However, I'm still talking about people new to the game and the entry barrier is not just in the bidding part. For me the asymmetric play does not make it inherently better or worse, since in my opinion it has both positive and negative aspects. In particular, the added information can be viewed as something that makes it more interesting, or something that makes it less interesting when you suddenly have too much information during some stages of the hand or when the game gets too close to a solitaire puzzle. As a consequence, for me the actual gameplay is hence quite comparable to a very straighforward trick-taking game with one trump, the simplest of lead/follow rules you usually see, and uninteresting scoring system with a very steep step (*). I agree it's a bit more interesting than that and that the simple choices are actually often amongst the best ones for trick-taking games, but I would not rate it near the top in that respect alone. Of course that's a personal opinion, of someone who enjoys trick-taking games in general but has limited experience with Bridge.

Also, I think that being excluded from play for 25% of time inherently makes the game a bit more boring for new players. If you don't quite understand the game yet, there's not that much you can learn/enjoy while the others play.



(*) Of course that kind of a scoring system is not uninteresting as such, but isolated from the bidding system it is. If people don't have a good feeling of how strong their hands are, aiming to collect a specific number of tricks is usually not as interesting as some more detailed scoring systems (say, collecting specific cards or avoiding specific suits) would be. Too often you realize early on that you are either going to fall clearly behind of take way more than that. It still matters how well you play, but not as much as it would be slightly different scoring.
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Davio

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Re: Why is Tichu so popular?
« Reply #23 on: January 21, 2014, 08:13:26 am »
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I will explain one of my favorite custom card games, taught to me by a friend, for your entertainment.

It is a trick taking game for 3+ players (played best with 4 or 5 I think), called "Aunt", after the guy's great-grand-aunt who devised it.

First divide the 52 by the number of players and if it doesn't divide evenly, remove some cards.

With 3 and 4 players, no cards have to be removed.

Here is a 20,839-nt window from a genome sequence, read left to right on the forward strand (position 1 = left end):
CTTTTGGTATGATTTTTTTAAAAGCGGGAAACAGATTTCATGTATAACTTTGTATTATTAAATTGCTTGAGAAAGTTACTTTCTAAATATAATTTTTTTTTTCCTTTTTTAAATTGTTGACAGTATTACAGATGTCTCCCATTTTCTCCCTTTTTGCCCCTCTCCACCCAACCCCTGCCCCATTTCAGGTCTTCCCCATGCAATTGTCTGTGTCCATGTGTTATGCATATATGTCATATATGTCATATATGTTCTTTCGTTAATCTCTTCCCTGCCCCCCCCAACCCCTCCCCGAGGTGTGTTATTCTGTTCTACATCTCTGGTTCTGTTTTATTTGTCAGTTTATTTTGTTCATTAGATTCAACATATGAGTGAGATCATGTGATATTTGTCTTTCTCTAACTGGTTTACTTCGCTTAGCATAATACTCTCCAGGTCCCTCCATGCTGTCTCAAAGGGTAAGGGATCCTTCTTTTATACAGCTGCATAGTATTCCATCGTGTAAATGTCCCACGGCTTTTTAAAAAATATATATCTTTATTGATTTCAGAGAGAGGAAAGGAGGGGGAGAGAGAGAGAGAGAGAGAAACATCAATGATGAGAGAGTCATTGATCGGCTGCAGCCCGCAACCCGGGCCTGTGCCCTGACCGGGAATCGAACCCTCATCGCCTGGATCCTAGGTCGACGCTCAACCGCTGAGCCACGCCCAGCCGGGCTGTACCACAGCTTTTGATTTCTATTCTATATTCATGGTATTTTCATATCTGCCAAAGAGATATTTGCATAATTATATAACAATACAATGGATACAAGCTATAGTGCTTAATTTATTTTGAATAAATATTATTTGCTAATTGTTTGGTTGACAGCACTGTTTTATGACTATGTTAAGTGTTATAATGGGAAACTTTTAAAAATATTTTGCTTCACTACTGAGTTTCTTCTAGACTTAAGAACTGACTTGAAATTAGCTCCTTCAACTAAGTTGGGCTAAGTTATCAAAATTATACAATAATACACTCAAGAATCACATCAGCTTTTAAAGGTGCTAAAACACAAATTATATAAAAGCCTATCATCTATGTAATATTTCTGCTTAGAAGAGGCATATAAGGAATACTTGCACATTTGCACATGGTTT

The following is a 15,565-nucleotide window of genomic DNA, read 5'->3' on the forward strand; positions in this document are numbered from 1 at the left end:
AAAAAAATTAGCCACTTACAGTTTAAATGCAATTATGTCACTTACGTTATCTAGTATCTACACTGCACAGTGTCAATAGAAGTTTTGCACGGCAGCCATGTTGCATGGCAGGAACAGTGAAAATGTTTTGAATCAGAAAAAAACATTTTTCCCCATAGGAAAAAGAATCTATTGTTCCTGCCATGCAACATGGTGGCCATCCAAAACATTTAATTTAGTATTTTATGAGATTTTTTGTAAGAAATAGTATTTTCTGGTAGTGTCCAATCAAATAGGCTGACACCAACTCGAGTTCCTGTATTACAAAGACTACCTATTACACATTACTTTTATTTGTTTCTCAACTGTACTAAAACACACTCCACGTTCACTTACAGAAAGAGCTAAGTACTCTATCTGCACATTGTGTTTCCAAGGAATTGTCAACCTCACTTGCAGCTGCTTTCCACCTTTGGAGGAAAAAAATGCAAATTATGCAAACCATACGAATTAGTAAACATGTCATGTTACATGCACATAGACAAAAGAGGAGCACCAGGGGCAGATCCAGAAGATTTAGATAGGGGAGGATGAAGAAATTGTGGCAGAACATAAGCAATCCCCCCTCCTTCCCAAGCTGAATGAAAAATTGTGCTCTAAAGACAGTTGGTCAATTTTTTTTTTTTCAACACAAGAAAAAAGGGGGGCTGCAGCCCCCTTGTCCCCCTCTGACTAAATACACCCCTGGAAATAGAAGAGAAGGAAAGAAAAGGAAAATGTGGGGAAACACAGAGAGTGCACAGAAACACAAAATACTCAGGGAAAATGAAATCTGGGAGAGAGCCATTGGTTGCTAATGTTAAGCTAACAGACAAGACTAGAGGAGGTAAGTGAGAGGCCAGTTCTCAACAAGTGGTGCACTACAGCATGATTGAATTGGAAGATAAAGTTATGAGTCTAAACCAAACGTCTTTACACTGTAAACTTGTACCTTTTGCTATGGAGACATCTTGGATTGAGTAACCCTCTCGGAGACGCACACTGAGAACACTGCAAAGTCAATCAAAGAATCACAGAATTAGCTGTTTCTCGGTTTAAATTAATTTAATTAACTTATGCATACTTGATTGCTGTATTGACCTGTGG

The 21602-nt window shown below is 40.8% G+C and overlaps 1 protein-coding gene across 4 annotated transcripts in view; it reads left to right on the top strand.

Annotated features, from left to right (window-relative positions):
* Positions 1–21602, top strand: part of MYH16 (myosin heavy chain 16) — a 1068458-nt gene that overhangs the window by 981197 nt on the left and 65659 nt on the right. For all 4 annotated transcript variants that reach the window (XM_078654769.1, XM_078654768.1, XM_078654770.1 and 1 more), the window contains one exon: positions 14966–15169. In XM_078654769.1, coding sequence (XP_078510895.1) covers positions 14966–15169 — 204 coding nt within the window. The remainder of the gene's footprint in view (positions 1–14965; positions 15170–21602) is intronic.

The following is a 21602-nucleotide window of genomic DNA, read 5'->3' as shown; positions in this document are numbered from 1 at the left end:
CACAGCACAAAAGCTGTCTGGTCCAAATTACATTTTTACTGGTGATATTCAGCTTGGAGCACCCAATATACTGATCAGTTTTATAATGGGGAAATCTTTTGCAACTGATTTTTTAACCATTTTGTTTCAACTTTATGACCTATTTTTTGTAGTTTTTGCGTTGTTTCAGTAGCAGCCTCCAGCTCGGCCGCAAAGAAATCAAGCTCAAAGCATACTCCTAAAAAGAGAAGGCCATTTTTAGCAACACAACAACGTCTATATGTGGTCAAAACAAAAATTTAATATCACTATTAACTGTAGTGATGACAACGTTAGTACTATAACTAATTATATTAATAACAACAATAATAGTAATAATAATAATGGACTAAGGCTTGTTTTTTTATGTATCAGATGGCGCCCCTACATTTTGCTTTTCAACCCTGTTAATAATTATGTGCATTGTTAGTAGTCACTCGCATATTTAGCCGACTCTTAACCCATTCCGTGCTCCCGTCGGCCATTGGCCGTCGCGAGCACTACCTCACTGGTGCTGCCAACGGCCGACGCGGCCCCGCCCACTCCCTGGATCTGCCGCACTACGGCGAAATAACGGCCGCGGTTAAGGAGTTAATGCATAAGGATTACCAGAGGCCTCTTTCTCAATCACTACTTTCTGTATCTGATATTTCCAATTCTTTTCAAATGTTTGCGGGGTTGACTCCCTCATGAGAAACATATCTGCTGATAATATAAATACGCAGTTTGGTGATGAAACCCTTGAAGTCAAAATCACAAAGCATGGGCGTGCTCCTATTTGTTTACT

With 5 players: remove the 2 of clubs and 2 of spades.
With 6 players: remove the 2 of clubs, 2s, 2d and 3c.
Etc. etc. just don't remove any Hearts (you will see why later).

The game is played over several rounds.

Every round, each player gets the same number of cards, 14 for 3 players, 13 for 4 players, ... 8 for 6 players. 2's are lowest, A's are highest with everything in between having their normal value (same with trumps). Each player plays 1 card per trick with the highest card (or highest trump) winning the trick. So with 3 players, 14 tricks are played, with 2 players 13 tricks etc...

The object of the game is score the least amount of points, you can even get below 0! Each round, the scoring is different. You get points for tricks or certain cards you collect.

Round 1: No last 2 tricks; each of the last 2 tricks you take yields 80 points
Round 2: No Queens; each Queen in your pile yields 40 points
Round 3: No Kings or Jacks; each King or Jack yields 20 points
Round 4: No tricks; each trick yields 25 points
Round 5: No Hearts; each Heart yields 15 points
Round 6: No King of Hearts: if you end up with the King of Hearts in your pile you get 160 points!!!

Round 7 - ?: Trump making: Each player gets to decide the trump for a round and every player (not just the trump maker) scores - (that is minus) 25 points per trick. So with 3 players, you play 3 of these rounds.

I like the variation with this game and it's fun to try and give the player with the least points the King of Hearts. :)

Give it a whirl and let me know what you guys think.

You can add/remove rounds with wacky rules to your liking.
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BSG: Cagprezimal Adama
Mage Knight: Arythea

Reyk

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Re: Why is Tichu so popular?
« Reply #24 on: January 21, 2014, 10:06:41 am »
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Sounds interesting. How is the trump determined in rounds 1 - 6 (sorry, if I'm missing something)?